Register of Copyrights: Amending the Process of Selection

My proposal is to join the United States Copyright Office with the already existing United States Patent and Trademark Office to form a cross-doctrine United States Intellectual Property Office (USIPO).  Congress has other plans.

H.R.1695 – Register of Copyrights Selection and Accountability Act of 2017 – is moving forward in the house – being voted out of the Judiciary Committee earlier this week (27-1 vote).  The proposal would create a quasi-independent position of Register of Copyrights appointed by the US President for a 10-year term (with Senate confirmation) removable for cause.   An amendment approved by the Committee would limit Presidential appointment power. In particular, a six-member delegation of Congressional leadership plus the Librarian of Congress would recommend three qualified candidates for the President’s consideration.

The background for the changes stems from the recognition that the Register of Copyrights is currently seen essentially as an at-will employee of the Librarian of Congress – who is not really focused on IP Policy or Efficiency.

About Dennis Crouch

Law Professor at the University of Missouri School of Law. Co-director of the Center for Intellectual Property and Entrepreneurship.

17 thoughts on “Register of Copyrights: Amending the Process of Selection

  1. I object to Dennis’s plan because I don’t want to have to learn a new acronym.

  2. I have a better idea.

    1. Go to a Patent Registration System. Valuable patents end up getting litigated anyway and having a patent challenged in both an Article III Court and the Patent Office is just plain wrong.

    2. Shut down the Patent Office.

    3. Patent Registration will be handled by the Copyright Office and cost $50.

    People can start private companies to give you an opinion of how likely your patent is to stand up in Court before you register it. If you don’t think you need that service don’t buy it.

    1. Bravo – then also consider that the entire multi-Billion (yes, that’s a “B”) annual Patent Office budget is paid through the “tax” purely and only on innovators through the “Fee” system, and the notion of registration may be seen as unleashing those Billions back directly into those innovators’ pockets.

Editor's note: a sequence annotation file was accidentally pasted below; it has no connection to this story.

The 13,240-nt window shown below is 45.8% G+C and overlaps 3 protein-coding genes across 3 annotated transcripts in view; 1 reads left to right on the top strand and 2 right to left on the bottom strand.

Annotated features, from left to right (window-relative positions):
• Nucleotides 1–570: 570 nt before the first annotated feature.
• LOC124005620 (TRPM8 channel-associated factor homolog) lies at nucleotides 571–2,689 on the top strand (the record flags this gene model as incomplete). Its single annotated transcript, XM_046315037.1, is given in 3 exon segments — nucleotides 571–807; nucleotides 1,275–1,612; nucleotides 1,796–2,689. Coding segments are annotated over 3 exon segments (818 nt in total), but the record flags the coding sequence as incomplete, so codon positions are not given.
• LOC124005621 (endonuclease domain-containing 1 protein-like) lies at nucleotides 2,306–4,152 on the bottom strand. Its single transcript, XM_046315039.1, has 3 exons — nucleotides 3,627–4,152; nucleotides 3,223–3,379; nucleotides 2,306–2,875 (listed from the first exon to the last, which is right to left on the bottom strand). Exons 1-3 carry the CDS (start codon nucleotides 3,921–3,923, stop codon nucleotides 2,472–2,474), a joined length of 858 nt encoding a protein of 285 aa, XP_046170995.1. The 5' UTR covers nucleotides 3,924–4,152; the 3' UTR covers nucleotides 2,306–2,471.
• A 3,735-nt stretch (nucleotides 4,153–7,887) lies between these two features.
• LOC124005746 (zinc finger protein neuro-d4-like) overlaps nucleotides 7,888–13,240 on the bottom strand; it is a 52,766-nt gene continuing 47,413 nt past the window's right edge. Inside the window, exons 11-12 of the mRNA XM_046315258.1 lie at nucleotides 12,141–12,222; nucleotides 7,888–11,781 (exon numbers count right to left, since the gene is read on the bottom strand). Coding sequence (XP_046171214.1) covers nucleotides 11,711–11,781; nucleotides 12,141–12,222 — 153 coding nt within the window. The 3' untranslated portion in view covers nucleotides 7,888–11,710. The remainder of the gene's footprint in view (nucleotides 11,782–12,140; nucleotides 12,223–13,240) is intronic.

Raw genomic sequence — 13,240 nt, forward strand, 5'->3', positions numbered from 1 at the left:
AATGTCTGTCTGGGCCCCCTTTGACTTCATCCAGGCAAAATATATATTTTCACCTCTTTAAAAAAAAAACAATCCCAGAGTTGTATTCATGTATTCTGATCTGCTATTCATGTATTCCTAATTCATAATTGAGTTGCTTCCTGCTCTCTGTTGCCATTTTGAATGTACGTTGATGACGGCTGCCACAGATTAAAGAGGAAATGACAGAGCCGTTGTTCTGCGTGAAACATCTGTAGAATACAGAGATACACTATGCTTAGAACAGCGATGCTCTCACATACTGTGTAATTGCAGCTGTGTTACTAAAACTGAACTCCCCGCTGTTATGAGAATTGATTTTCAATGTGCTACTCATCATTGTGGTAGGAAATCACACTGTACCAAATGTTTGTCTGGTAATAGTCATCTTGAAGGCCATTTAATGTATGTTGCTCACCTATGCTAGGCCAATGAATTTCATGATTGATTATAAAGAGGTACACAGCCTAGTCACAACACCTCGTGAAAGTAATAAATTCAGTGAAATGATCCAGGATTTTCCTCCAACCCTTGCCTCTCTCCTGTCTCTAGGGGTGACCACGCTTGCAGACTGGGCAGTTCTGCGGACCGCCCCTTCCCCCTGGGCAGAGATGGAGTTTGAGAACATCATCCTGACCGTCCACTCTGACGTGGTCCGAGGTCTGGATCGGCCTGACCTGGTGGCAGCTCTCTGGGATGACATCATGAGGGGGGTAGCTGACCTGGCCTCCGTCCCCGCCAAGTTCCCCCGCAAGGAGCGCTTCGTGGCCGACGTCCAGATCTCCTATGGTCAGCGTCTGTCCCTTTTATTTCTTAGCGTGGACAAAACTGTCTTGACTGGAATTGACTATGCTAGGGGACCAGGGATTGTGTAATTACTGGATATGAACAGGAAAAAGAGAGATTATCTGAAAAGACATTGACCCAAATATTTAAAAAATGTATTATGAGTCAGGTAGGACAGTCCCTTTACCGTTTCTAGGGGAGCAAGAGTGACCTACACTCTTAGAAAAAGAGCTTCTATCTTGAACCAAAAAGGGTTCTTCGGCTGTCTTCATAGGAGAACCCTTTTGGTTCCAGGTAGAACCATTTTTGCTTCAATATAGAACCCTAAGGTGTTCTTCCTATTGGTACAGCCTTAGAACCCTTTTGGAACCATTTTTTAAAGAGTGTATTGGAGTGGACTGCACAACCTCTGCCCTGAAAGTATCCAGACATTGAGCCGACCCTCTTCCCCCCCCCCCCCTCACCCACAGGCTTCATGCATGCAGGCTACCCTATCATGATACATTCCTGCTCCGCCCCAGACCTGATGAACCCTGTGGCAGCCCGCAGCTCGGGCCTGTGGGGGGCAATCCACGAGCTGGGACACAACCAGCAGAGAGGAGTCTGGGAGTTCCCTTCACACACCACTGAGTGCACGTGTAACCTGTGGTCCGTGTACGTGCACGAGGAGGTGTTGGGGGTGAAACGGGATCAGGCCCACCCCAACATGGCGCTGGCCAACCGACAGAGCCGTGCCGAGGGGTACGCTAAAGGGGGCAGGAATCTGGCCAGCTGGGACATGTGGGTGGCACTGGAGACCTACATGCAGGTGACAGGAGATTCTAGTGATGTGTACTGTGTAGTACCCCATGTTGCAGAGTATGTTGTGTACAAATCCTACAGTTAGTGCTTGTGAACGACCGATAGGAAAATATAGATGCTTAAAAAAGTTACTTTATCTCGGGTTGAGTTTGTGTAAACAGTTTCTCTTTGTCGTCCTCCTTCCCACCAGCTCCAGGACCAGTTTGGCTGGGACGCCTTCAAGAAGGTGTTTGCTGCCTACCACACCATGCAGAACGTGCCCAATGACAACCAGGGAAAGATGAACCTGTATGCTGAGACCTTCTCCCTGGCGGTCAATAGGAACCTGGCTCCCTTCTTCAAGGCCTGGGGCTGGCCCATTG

1. Our budget might be billions, but it’s a drop in the bucket compared to all those patent prosecutors’ billable hours that would be instantly winked out of existence.

        And, of course, that’s a mere drop in the bucket compared to the screeching halt that the economy would come to, once every product in existence became the target of one lawsuit or another.

    2. If you adopt this approach, then you have to design a system where defendants can get quick and cheap (say $50) determinations that the registered invention is invalid. Otherwise, you will be giving unscrupulous actors license to basically print their own money.

        1. Because you can literally spend an hour typing garbage out (or copying and pasting), register it for $50 bucks, and then start sending intimidation letters to every mom and pop shop you can think of. It would be like copyright trolling or ADA trolling (See Prenda), but on steroids.

              1. Once again, how is this different than any other cause of action available under the law?

                Methinks you have drunk too much of the “Oh No Tr011s” koolaid…

                1. If you don’t think trolls are a problem in registration systems, then you aren’t paying attention. Especially since the asinine idea of a patent registration system would lower the barrier of entry for trolls. Again, see Prenda on how trolls can rampage for years and were false claim actions are useless.

                  Maybe then we could settle on extremely strict pleading requirements. You’d have to plead that your registration was valid. Maybe perform something akin to when you do expedited examination. After all, without examination, there is no presumption of validity. The infringement contentions would also have to be painstakingly detailed. Of course, there would be no discovery until a trial on the validity of the registration was thoroughly conducted.

                2. It is not that I have drunk the “Tr011” koolaid, its that you have not been paying attention.

  3. This will inevitably lead to regulatory capture, where functions of the Register of Copyrights (such as DMCA exceptions) will ultimately serve corporate interests and not the interests of the public as a whole. Our only hope is that the various corporate interests will clash enough to bring some semblance of balance (e.g. the -AA mafia (the MPAA, the RIAA, etc.) v. Google, etc.)

    1. Squirrel, you’re decades late.

      The Register of Copyright and Copyright Office have long been captured by the transferee/distributor segment of the entertainment industry. Just compare the runaround the actual author gets when submitting a group registration to what a publisher/clearance house gets… or look at behavior in Morris… or attend any session organized by the Copyright Office on the “orphan works” problem…

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